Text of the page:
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Disgruntled gamer ‘likely’ behind October US hacking: expert

In October, a hacker used a powerful malware program known as Mirai to arness some 150,000 "Internet of Things" devices to overwhelm the systems of Dynamic Network Services Inc, which operates a key hub in the internet

In October, a hacker used a powerful malware program known as Mirai to arness some 150,000 “Internet of Things” devices to overwhelm the systems of Dynamic Network Services Inc, which operates a key hub in the internet

WASHINGTON, United States, Nov 17 – The hacker who shut down large parts of the US internet last month was probably a disgruntled gamer, said an expert whose company closely monitored the attack Wednesday.

Dale Drew, chief security officer for Level 3 Communications, which mapped out how the October 21 attack took place, told a Congressional panel that the person had rented time on a botnet – a network of web-connected machines that can be manipulated with malware – to level the attack.

Using a powerful malware known as Mirai, the attacker harnessed some 150,000 “Internet of Things” (IoT) devices such as cameras, lightbulbs and appliances to overwhelm the systems of Dynamic Network Services Inc, or Dyn, which operates a key hub in the internet, according to Drew.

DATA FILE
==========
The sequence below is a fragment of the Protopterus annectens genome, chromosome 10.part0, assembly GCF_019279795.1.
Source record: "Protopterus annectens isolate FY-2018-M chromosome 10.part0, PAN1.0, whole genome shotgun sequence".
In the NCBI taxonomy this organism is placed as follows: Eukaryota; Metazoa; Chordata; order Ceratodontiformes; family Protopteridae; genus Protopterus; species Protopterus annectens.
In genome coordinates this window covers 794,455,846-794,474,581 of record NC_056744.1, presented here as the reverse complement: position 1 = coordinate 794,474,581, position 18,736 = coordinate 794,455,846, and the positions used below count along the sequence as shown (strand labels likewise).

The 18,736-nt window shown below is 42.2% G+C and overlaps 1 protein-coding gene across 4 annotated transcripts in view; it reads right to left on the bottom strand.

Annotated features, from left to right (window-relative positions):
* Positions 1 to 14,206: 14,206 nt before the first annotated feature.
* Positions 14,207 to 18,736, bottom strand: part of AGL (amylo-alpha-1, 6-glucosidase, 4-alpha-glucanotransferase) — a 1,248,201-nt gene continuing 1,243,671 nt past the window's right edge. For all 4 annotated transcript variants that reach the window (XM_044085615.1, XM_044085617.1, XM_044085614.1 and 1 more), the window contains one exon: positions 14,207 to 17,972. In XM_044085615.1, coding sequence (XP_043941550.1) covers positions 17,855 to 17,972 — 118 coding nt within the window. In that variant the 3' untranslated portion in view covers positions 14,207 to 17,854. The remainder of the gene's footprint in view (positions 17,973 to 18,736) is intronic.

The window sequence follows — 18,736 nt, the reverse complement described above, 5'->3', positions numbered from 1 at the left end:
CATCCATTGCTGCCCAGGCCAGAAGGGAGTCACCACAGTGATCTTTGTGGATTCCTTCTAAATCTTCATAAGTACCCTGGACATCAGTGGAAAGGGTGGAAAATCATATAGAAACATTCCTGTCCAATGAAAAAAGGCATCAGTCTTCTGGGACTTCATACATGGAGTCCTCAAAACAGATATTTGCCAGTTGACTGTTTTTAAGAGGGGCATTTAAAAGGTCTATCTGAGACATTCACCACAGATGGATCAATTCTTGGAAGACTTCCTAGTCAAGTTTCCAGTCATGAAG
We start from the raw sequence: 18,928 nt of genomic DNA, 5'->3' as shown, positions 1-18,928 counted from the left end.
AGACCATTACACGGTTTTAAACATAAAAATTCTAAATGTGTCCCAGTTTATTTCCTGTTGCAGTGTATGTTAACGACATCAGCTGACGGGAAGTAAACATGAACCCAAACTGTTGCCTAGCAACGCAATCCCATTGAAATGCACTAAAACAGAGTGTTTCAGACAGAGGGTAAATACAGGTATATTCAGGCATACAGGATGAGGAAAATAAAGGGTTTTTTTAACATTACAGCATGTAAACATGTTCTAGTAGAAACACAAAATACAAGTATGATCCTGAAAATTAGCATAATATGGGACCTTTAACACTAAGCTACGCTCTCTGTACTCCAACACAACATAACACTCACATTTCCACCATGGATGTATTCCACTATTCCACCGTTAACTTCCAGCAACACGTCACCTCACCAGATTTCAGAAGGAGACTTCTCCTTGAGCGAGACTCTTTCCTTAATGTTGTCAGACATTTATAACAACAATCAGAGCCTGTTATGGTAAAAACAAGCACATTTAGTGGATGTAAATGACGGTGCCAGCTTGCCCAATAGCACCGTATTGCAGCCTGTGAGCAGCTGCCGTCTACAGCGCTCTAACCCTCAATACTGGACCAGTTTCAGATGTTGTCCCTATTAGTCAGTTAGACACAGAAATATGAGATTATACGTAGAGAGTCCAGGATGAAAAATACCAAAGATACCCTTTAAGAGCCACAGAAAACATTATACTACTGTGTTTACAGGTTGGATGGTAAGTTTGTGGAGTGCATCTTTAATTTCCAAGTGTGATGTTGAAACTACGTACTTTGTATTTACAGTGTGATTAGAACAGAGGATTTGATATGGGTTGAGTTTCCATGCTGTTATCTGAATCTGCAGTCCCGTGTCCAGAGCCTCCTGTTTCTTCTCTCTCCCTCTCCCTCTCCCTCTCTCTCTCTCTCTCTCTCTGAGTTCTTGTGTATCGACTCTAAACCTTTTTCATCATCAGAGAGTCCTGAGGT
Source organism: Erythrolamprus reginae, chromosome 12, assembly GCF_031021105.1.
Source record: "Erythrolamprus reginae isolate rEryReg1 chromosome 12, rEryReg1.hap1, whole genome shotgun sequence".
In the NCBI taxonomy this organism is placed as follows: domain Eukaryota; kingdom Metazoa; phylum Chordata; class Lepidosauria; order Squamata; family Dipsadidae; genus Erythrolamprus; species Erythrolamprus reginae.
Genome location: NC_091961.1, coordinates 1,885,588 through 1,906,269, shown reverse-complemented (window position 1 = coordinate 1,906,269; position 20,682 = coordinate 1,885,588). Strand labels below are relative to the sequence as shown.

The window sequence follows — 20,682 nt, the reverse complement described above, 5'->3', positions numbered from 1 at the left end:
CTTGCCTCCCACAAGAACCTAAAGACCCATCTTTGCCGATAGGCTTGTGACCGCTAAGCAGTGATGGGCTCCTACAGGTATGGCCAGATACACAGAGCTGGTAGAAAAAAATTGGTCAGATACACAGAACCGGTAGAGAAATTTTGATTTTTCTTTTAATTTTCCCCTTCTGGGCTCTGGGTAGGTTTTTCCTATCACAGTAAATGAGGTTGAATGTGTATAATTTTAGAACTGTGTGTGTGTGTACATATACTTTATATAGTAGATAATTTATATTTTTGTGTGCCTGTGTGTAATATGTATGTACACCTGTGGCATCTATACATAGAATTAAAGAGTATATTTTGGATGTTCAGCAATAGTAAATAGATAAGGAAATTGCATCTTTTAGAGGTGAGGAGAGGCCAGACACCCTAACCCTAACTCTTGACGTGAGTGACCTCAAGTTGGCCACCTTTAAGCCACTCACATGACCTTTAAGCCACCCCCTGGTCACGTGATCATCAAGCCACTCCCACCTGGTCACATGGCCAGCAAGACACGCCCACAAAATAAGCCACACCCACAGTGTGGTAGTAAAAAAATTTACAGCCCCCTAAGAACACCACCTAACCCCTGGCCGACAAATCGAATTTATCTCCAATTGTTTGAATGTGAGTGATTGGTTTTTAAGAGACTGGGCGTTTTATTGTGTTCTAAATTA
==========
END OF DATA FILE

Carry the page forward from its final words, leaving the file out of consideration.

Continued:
The so-called distributed denial of service attack jammed up traffic routing the Dyn’s servers to major websites like Amazon, Twitter and Netflix for hours before the attack could be overwhelmed.

“We believe that in the case of Dyn, the relatively unsophisticated attacker sought to take offline a gaming site with which it had a personal grudge and rented time on the IoT botnet to accomplish this,” he said.

Drew did not identify the gaming site but The Wall Street Journal, citing people familiar with the attack, said it was the PlayStation network.

At the time, there were worries that a foreign government might have been behind the attack.

Drew said the ability of hackers to make use of mundane home electronics to mount such an attack signalled a huge new risk in the global internet circuitry.

He said IoT devices often have easily hackable passwords, including hard-wired passwords that owners cannot change.

“IoT devices also are particularly attractive targets because users often have little way to know when they have been compromised. Unlike a personal computer or phone, which has endpoint protection capabilities and the user is more likely to notice when it performs improperly, compromised IoT devices may go unnoticed for longer periods of time.”

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He noted that such devices are widespread around the world, including in areas with few cybersecurity protections, and that the October attack made use of “just a fraction” of those available. Mirai, he said, has infected nearly two million devices connected to the internet.

“The current lack of any security standards for IoT devices is certainly part of the problem that ought to be addressed.”

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